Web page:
Located in Fitzwilliam, Rhododendron State Park encompasses over 2,700 acres of native plants, with a 16-acre stand of native rhododendrons (Rhododendron maximum), the largest grouping in northern New England. The grove was designated a National Natural Landmark in 1982. The park is also home to wild mountain laurels, heathers, mayflowers, wintergreens, blueberries, and cranberries, all growing under the shade of densely-packed deciduous and evergreen trees. There are several short hiking trails; the main trail is wheelchair accessible; one trail leads to the top of Little Monadnock Mountain, which is within the park. Click here for trail maps.
The wild rhododendrons are usually at their peak in mid-July; check the state park’s bloom report by clicking here. Please do not expect to see masses of flowers, the way you might see them in a man-made garden; these plants are wild, and receive no fertilizer, cultivation, etc., so blooms may be scarce even in their peak season. But you will be seeing plants as the first settlers might have found them hundreds of years ago, surrounded by native flora and fauna. Click here for some tips on the best way to experience the park.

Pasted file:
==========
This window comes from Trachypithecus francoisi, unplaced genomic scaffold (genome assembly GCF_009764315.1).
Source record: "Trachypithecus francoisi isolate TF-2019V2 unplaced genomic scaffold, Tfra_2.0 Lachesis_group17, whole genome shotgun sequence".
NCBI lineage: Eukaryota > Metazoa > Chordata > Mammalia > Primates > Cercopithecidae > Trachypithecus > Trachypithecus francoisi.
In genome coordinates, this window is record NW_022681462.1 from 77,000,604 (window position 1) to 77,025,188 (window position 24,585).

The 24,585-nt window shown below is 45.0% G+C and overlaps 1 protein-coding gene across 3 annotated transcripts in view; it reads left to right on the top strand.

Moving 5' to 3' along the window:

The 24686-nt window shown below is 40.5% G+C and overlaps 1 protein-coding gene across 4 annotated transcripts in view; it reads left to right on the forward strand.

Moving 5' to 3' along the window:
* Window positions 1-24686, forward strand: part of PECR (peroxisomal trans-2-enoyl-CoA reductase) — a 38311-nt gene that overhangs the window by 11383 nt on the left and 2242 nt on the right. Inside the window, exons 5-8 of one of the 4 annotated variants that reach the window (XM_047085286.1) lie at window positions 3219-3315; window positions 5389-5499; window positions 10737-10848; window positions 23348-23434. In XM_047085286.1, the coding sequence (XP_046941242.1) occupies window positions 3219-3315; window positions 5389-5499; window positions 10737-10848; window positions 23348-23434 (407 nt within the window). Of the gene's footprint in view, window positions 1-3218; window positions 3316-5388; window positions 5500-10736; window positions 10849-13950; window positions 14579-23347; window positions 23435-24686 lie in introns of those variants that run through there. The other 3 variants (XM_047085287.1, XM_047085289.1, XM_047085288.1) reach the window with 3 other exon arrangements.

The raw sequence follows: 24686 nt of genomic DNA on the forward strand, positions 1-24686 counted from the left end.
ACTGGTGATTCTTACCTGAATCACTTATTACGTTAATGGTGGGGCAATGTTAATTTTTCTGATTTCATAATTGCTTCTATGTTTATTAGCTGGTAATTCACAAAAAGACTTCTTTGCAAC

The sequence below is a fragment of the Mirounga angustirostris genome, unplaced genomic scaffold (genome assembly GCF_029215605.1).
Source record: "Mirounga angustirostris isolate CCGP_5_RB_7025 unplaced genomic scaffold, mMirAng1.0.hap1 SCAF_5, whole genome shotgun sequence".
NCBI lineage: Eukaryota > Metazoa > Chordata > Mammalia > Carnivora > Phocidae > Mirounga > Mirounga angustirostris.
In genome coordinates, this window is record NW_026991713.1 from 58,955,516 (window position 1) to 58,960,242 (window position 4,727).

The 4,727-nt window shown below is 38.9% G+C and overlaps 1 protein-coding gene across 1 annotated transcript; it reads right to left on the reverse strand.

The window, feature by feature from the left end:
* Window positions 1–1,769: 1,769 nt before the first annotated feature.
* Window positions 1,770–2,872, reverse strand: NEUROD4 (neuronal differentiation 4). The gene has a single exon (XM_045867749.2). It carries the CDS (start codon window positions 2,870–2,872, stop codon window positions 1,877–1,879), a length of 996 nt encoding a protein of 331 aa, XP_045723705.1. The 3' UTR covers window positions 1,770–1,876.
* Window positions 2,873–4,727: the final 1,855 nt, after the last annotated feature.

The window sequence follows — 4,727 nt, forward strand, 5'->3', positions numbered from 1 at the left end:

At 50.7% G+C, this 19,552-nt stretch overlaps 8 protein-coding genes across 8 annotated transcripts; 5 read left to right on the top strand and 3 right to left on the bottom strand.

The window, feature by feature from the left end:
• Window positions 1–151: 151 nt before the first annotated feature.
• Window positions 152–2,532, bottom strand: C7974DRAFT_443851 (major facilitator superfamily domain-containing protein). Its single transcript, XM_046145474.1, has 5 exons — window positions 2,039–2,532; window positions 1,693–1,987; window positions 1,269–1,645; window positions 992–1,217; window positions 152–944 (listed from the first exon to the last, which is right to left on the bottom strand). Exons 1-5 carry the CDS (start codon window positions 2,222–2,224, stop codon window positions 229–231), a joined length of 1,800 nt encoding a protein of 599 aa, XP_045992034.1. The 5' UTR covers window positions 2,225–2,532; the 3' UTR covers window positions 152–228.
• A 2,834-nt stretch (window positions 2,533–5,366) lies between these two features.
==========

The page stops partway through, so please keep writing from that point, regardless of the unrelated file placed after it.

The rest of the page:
For a short video showing the park in bloom, click here.
The area was originally given to the Appalachian Mountain Club in 1903 as an area to be preserved in its natural state; it was turned into a state park in 1946. A short history of the park is available online. The park is easily accessible from Rhododendron Road off State Route 119 between Fitzwilliam and Richmond.